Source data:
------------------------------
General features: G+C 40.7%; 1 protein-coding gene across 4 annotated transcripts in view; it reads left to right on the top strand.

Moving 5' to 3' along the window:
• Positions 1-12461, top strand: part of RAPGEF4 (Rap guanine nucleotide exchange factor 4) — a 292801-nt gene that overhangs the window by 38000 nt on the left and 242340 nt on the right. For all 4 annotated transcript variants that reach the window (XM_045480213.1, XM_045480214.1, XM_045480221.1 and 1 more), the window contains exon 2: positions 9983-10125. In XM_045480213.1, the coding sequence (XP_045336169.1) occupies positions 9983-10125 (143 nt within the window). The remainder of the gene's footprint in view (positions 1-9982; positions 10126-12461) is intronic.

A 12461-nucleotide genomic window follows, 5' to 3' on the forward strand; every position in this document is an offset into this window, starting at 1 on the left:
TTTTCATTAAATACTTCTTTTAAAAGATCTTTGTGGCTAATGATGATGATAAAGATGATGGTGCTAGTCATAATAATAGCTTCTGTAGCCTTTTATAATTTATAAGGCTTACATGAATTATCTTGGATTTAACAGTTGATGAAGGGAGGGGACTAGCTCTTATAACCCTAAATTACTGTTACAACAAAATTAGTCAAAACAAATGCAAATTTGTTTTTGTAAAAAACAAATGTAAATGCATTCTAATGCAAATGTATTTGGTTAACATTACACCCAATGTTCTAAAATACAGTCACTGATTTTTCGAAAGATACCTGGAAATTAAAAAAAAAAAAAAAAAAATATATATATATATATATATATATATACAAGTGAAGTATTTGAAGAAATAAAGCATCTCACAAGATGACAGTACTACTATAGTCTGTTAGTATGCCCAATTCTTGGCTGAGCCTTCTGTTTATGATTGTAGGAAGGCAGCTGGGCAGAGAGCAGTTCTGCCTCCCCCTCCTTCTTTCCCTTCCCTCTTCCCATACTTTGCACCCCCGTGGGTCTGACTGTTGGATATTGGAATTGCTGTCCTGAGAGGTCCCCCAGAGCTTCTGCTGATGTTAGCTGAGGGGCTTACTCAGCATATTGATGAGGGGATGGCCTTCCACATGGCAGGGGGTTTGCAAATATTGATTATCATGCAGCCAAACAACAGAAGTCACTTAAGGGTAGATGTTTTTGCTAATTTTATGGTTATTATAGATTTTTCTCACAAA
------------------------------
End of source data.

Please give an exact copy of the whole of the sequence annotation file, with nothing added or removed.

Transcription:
General features: G+C 40.7%; 1 protein-coding gene across 4 annotated transcripts in view; it reads left to right on the top strand.

Moving 5' to 3' along the window:
• Positions 1-12461, top strand: part of RAPGEF4 (Rap guanine nucleotide exchange factor 4) — a 292801-nt gene that overhangs the window by 38000 nt on the left and 242340 nt on the right. For all 4 annotated transcript variants that reach the window (XM_045480213.1, XM_045480214.1, XM_045480221.1 and 1 more), the window contains exon 2: positions 9983-10125. In XM_045480213.1, the coding sequence (XP_045336169.1) occupies positions 9983-10125 (143 nt within the window). The remainder of the gene's footprint in view (positions 1-9982; positions 10126-12461) is intronic.

A 12461-nucleotide genomic window follows, 5' to 3' on the forward strand; every position in this document is an offset into this window, starting at 1 on the left:
TTTTCATTAAATACTTCTTTTAAAAGATCTTTGTGGCTAATGATGATGATAAAGATGATGGTGCTAGTCATAATAATAGCTTCTGTAGCCTTTTATAATTTATAAGGCTTACATGAATTATCTTGGATTTAACAGTTGATGAAGGGAGGGGACTAGCTCTTATAACCCTAAATTACTGTTACAACAAAATTAGTCAAAACAAATGCAAATTTGTTTTTGTAAAAAACAAATGTAAATGCATTCTAATGCAAATGTATTTGGTTAACATTACACCCAATGTTCTAAAATACAGTCACTGATTTTTCGAAAGATACCTGGAAATTAAAAAAAAAAAAAAAAAAATATATATATATATATATATATATATACAAGTGAAGTATTTGAAGAAATAAAGCATCTCACAAGATGACAGTACTACTATAGTCTGTTAGTATGCCCAATTCTTGGCTGAGCCTTCTGTTTATGATTGTAGGAAGGCAGCTGGGCAGAGAGCAGTTCTGCCTCCCCCTCCTTCTTTCCCTTCCCTCTTCCCATACTTTGCACCCCCGTGGGTCTGACTGTTGGATATTGGAATTGCTGTCCTGAGAGGTCCCCCAGAGCTTCTGCTGATGTTAGCTGAGGGGCTTACTCAGCATATTGATGAGGGGATGGCCTTCCACATGGCAGGGGGTTTGCAAATATTGATTATCATGCAGCCAAACAACAGAAGTCACTTAAGGGTAGATGTTTTTGCTAATTTTATGGTTATTATAGATTTTTCTCACAAA